Letter to the Financial Times
8 June 2010
I refer to your editorial entitled Board Democracy in the Financial Times dated 1 June 2010.
One cannot easily dispute the proposals for sharpening the tools available to shareholders have you make and the reasons for making them. What is striking however is how far short they fall from acknowledging the cause of the wider democratic deficit in corporate governance and what needs to be done to redress this.
Empowering shareholders (and other stakeholders) has to go far beyond enabling them to select and reject board directors on an annual basis. If effective shareholder stewardship is to become a reality we have to address the fact that in many publicly held corporations they have no means of exercising ex ante influence over directors. They get to know about things that have gone wrong, for example, about the same time as everyone else. This is unacceptable. Any reforms need as a matter of urgency to address this institutional flaw.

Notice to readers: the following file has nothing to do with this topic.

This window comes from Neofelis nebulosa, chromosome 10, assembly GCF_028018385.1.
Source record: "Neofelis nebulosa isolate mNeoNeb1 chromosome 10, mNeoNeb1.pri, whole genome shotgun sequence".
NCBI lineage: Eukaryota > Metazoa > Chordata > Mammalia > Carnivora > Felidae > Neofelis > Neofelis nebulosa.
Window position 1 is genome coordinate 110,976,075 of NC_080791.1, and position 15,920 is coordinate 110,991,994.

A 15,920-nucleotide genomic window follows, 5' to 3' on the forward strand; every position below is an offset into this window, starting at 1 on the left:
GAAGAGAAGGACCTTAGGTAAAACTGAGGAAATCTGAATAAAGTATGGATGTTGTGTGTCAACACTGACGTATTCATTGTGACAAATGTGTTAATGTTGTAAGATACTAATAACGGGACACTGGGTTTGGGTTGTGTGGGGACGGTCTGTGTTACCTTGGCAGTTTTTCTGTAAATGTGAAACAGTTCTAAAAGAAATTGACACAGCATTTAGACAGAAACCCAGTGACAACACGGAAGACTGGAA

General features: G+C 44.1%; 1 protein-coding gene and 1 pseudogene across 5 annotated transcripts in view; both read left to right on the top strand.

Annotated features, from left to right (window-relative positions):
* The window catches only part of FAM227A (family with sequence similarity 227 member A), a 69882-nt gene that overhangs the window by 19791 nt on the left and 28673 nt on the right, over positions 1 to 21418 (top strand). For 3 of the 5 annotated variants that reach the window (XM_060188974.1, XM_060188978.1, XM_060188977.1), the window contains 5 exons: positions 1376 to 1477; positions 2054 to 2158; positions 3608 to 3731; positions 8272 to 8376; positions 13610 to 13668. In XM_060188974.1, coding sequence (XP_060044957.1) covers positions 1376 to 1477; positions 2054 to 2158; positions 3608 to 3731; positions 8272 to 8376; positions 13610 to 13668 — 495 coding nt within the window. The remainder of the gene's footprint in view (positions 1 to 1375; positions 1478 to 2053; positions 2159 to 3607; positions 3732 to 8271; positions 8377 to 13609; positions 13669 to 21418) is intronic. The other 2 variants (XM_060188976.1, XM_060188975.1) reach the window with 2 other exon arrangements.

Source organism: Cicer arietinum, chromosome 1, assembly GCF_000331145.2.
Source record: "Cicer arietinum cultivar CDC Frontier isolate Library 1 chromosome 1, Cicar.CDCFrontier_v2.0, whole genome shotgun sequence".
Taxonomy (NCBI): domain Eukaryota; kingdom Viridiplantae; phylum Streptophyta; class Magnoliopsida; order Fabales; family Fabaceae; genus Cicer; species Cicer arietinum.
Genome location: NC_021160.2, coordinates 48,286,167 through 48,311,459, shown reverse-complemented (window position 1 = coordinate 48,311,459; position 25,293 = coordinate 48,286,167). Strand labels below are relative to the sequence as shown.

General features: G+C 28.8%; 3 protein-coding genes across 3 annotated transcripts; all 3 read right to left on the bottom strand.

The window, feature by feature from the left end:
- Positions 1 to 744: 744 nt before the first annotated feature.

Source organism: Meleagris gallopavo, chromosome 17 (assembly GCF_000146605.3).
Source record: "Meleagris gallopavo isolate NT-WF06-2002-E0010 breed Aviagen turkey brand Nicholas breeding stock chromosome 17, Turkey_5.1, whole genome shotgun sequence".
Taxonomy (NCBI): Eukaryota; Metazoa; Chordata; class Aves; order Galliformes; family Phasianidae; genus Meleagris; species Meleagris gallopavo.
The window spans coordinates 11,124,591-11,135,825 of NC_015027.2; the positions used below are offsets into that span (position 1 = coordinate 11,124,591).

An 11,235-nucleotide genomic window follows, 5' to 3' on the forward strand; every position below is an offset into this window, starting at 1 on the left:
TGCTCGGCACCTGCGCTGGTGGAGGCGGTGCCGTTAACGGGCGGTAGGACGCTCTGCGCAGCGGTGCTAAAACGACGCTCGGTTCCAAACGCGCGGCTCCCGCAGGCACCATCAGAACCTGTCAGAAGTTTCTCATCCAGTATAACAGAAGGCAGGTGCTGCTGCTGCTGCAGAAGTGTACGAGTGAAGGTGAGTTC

The Combined Code and its reliance on non executive directors offers no effective remedy to group-think. What is needed is a separate supervisory institution which represents the interests of shareholders and other stakeholders alike. Relying on unitary boards to properly exercise this function is illusory.
What is long overdue is a thorough review of how publicly held corporations are governed in non-Anglo American jurisdictions. The Swedish model, as with so much else Swedish, might provide some fundamental insight into matters we continue to brush under the carpet.
The Centre for International Economics